December 15, 2013

3.1.3 Worms

Worms

A computer worm is a type of malicious software (malware) that is self-contained, self-replicating and self-propagating. Unlike a virus which is a piece of software code that attaches itself to another program, a worm is a standalone software program.
The primary purpose of a worm is to make copies of itself and to look for other host computers to infect. When a worm is introduced onto a host computer, it sets about doing just that – replicating or making copies of itself and seeking out communication channels it can use to target other hosts.

Worms target vulnerabilities in application, operating system and network protocols. In addition to its primary purpose – propagation, a worm can carry a “payload”, which in this case is a software code written to carry out specific malicious activities such as altering or deleting data, establishing backdoors or other remote control tools.

Even without the “payload”, worms are considered malware because they consume system resources such as CPU, memory and network bandwidth.

Worms and viruses are both considered malware. They both take unauthorized actions and carry out a series of malicious activities. A major difference between a worm and a virus is in how each propagates. A virus cannot spread on its own. It takes the action of a human for example to click on an infected file or visit an infected file to spread the virus. A worm on the other hand is able to spread unassisted, taking advantage of vulnerabilities in system resources such as software bugs, unprotected network ports and lax security protocols, among others. Additionally, worms can self-replicate.

When a worm infects a system, it carries out its primary function which is to make copies of itself. Each copy will work independently to find mechanisms to launch itself to other systems across the network.

A worm can cause harm in one of two ways:
  • It replicates and propagates, using an increasing amount of memory, processing cycles and network bandwidth in the process. This can bring a system to a halt or cause it to crash. If the system is rebooted and brought back online.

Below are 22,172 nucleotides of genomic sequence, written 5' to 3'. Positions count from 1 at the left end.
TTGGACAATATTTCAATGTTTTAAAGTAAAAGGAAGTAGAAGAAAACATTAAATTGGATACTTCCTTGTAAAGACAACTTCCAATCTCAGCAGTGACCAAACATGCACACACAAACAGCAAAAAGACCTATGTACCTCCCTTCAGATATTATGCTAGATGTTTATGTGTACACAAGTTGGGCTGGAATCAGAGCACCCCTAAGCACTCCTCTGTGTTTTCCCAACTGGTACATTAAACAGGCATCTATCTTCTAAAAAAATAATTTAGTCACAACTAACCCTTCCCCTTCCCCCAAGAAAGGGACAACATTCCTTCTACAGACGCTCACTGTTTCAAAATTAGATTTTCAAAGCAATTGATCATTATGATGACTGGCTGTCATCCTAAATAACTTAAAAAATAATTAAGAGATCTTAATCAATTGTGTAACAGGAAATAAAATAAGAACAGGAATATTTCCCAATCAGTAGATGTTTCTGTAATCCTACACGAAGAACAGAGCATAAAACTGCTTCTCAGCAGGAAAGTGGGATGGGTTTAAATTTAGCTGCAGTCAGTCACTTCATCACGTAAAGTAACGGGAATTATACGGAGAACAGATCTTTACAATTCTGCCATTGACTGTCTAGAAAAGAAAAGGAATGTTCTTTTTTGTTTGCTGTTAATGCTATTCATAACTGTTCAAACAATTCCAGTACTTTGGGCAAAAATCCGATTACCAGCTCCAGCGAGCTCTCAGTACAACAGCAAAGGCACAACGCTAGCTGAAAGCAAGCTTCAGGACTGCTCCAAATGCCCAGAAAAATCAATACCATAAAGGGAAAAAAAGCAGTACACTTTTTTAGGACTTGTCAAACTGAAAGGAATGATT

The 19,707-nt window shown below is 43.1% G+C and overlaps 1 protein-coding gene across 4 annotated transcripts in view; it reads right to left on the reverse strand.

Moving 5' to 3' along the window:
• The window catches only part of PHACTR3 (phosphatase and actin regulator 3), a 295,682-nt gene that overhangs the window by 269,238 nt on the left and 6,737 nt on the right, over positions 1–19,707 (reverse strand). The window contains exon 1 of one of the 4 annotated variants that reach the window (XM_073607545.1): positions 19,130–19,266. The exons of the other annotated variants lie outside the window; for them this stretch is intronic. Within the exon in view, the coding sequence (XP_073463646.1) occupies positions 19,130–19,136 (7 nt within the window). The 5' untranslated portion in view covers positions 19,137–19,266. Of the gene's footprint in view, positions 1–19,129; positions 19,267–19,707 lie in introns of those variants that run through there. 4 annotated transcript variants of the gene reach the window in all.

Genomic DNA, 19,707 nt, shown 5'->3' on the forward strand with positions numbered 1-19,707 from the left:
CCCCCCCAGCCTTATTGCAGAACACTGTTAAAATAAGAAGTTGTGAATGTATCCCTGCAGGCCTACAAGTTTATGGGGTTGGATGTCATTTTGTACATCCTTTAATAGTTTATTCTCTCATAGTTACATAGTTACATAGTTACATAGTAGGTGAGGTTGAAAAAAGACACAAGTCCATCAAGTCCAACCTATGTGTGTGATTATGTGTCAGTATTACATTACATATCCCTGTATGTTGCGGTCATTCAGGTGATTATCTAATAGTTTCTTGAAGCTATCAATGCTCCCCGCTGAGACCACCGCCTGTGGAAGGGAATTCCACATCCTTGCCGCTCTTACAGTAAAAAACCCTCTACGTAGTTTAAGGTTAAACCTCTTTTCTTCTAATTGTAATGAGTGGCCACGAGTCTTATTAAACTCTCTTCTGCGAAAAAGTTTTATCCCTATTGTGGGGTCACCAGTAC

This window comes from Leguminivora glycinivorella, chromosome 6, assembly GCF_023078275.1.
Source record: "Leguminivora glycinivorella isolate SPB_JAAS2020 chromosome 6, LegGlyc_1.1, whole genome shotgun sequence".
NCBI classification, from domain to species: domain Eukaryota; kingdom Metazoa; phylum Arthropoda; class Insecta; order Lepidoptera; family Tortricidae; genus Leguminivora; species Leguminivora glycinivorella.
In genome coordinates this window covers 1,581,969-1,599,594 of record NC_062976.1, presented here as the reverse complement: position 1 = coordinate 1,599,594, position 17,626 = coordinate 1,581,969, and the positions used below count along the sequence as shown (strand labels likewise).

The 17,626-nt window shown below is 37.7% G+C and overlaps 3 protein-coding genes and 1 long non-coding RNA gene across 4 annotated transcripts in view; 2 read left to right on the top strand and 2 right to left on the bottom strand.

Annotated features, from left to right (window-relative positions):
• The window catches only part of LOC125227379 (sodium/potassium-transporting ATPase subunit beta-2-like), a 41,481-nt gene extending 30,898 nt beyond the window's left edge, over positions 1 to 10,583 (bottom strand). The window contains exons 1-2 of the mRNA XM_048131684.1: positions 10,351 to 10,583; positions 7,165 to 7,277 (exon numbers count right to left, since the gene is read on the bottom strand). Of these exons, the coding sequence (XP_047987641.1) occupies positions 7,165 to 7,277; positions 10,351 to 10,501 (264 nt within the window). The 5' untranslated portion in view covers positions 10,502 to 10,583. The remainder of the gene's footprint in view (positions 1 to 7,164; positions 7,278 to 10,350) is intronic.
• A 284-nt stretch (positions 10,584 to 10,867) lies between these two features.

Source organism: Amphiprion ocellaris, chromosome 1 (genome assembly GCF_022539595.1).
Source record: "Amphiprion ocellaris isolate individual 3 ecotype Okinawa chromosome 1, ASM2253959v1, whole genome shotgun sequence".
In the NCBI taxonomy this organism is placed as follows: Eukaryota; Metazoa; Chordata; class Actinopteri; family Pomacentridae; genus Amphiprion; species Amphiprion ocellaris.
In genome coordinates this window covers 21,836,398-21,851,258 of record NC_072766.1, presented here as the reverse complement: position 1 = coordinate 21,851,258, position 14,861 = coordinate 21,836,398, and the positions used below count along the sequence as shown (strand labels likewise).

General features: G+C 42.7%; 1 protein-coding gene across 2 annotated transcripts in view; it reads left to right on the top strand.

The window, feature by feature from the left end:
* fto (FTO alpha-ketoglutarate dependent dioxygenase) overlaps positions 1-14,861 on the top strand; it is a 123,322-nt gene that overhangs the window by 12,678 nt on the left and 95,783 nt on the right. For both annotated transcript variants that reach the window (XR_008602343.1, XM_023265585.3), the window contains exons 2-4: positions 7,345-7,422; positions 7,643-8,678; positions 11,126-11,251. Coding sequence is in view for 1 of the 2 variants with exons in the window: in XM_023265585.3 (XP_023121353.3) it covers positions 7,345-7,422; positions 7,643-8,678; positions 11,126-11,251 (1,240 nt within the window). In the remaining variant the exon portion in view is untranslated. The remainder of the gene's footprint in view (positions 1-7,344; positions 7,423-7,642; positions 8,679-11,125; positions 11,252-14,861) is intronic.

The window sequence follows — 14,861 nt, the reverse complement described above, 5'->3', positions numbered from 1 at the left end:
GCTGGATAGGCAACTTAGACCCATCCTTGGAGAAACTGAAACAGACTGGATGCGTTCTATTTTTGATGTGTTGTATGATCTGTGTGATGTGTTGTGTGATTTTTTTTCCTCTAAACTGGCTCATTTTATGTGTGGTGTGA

• If the worm carries a payload, it will launch the payload to carry out some malicious activity.
The effect of a worm could be the slow consumption of all system and network resources. Additionally worms are a popular way for unauthorized users to install backdoors or conscript the compromised system into a “botnet”.

“An internet worm is a program that spreads across the internet by replicating itself on computers via their network connections.”

A worm is created to take advantage of a security hole in an application or operating system. Once a system is infected, the worm actively seeks out other systems to infected.

A famous example of an Internet worm is the Morris worm. It was released onto the Internet in 1988 and it took advantage of application vulnerabilities to infect and cripple a significant number of hosts on the Internet.

Counter-measures against worms are similar to that for viruses and Trojans. It is better to take a multi-layer approach to security. This includes applying update patches to the operating system and applications, using anti-virus software and firewalls as appropriate. Also be wary of email attachments, even from familiar sources as their account might have been compromised. Since a worms’ primary transmission mechanism is the network, pay special attention to keeping network software up-to-date.

References

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